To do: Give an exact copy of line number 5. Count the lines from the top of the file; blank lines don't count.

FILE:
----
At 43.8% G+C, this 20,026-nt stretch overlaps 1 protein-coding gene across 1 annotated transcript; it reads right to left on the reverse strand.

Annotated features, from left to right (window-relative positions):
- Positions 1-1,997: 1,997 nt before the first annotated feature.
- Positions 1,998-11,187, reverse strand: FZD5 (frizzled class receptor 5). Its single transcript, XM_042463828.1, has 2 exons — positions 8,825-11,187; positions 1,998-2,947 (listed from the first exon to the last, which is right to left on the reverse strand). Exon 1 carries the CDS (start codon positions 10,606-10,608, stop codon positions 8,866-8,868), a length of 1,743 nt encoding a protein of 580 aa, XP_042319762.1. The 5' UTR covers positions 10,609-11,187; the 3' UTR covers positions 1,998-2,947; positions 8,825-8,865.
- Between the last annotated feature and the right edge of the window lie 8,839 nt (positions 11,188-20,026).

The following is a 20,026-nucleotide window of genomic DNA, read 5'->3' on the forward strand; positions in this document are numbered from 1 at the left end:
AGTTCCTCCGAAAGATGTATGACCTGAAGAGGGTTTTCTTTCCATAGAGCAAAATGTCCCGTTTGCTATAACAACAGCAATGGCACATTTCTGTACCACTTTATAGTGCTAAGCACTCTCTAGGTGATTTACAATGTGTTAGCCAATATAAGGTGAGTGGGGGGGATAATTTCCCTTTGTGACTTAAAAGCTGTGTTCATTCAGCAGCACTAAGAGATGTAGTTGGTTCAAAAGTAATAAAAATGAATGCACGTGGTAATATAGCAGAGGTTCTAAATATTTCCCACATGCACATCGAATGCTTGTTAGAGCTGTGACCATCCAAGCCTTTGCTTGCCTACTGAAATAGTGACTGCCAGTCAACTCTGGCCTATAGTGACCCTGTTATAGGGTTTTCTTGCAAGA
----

- Between the last annotated feature and the right edge of the window lie 8,839 nt (positions 11,188-20,026).